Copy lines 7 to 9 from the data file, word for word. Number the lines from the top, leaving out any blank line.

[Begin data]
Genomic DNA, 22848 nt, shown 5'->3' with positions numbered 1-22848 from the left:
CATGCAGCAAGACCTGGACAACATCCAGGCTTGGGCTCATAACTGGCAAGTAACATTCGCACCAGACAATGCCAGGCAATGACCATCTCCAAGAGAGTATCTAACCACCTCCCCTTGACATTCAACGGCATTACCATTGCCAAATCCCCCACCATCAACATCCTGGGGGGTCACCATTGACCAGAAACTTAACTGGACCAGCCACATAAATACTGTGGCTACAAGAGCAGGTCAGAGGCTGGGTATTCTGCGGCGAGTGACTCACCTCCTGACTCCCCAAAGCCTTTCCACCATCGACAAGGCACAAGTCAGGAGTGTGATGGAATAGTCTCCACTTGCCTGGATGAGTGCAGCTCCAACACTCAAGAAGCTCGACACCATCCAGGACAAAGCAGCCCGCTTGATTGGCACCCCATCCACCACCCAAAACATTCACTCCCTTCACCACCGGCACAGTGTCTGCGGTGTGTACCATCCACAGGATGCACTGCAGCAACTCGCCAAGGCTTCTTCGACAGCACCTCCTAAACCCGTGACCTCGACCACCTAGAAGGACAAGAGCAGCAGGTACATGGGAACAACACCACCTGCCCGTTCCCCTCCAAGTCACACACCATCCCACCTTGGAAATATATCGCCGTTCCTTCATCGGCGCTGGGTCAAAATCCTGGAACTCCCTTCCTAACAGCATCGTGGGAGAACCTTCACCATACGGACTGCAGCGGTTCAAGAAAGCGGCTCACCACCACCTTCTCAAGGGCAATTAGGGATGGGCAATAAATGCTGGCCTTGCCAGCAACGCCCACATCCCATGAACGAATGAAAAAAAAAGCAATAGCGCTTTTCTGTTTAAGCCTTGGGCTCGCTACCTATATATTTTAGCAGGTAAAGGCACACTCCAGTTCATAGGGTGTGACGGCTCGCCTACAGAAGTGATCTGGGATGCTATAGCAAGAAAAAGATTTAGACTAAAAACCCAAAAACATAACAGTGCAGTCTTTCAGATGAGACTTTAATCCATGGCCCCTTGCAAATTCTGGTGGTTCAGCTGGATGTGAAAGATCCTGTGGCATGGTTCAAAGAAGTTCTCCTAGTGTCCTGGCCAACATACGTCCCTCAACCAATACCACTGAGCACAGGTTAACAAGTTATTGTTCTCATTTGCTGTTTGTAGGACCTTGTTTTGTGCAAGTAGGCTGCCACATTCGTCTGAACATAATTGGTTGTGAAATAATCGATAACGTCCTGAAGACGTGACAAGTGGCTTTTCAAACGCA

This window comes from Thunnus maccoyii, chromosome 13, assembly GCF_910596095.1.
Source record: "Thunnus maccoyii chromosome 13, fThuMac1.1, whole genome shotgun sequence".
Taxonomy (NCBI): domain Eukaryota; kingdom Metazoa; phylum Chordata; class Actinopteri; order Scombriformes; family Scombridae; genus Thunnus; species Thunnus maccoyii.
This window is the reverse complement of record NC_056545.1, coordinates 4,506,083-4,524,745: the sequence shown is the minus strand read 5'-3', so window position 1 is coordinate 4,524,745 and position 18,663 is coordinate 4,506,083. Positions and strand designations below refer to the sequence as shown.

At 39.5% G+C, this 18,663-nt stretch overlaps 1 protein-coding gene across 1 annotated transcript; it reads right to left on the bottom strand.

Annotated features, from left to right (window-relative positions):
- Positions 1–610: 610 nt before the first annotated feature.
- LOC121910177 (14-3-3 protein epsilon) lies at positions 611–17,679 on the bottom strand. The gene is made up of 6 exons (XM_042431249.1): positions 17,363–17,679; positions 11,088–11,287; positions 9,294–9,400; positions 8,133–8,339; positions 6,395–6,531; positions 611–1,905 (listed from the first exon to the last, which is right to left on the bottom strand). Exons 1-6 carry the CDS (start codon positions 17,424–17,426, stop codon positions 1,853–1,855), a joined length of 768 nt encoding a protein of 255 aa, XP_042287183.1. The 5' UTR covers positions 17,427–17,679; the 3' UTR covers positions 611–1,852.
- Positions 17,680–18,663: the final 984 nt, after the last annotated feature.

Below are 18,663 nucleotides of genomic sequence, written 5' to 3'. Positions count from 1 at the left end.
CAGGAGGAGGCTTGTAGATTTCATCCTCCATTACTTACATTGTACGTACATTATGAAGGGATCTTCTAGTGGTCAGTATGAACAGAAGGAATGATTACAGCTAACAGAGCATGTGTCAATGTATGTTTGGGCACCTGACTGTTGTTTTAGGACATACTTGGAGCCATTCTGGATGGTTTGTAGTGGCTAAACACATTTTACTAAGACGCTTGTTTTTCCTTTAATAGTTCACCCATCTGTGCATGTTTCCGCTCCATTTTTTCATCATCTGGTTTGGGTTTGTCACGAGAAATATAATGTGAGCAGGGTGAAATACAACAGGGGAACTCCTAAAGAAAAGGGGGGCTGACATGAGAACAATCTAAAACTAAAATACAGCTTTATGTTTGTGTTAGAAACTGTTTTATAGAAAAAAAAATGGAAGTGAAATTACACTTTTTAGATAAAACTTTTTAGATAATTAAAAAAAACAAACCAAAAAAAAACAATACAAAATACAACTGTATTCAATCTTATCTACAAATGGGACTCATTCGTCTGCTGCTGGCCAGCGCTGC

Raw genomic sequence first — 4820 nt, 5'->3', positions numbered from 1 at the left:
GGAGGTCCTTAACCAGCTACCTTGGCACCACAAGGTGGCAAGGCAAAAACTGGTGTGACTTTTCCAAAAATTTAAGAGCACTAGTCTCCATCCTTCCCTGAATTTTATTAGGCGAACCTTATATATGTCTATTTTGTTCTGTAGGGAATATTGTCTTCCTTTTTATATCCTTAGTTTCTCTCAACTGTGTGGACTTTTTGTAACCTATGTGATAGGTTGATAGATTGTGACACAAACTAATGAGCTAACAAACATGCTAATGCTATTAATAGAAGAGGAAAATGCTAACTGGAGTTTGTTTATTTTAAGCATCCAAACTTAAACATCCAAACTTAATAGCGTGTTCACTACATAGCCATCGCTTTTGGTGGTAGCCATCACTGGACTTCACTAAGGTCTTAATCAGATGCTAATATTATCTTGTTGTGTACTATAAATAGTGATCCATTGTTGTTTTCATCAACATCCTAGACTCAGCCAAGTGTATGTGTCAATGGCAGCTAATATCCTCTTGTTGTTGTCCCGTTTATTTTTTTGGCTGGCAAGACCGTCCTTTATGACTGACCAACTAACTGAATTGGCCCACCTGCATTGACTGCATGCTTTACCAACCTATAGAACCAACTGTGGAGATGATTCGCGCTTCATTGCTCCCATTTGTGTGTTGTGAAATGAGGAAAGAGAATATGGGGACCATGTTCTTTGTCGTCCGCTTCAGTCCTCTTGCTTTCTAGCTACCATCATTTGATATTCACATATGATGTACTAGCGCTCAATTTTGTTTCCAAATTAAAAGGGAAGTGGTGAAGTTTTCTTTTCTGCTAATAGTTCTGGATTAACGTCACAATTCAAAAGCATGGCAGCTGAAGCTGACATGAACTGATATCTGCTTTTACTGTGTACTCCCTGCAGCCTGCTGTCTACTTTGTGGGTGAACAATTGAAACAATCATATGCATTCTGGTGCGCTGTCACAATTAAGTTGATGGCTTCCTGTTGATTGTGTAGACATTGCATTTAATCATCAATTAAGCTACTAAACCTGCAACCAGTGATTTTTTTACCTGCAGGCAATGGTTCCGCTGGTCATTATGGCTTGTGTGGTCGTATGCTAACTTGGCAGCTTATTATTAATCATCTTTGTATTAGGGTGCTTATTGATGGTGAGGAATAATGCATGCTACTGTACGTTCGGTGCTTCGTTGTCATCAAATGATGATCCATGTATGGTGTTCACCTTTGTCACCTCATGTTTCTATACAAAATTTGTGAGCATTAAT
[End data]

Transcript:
At 39.5% G+C, this 18,663-nt stretch overlaps 1 protein-coding gene across 1 annotated transcript; it reads right to left on the bottom strand.

Annotated features, from left to right (window-relative positions):
- Positions 1–610: 610 nt before the first annotated feature.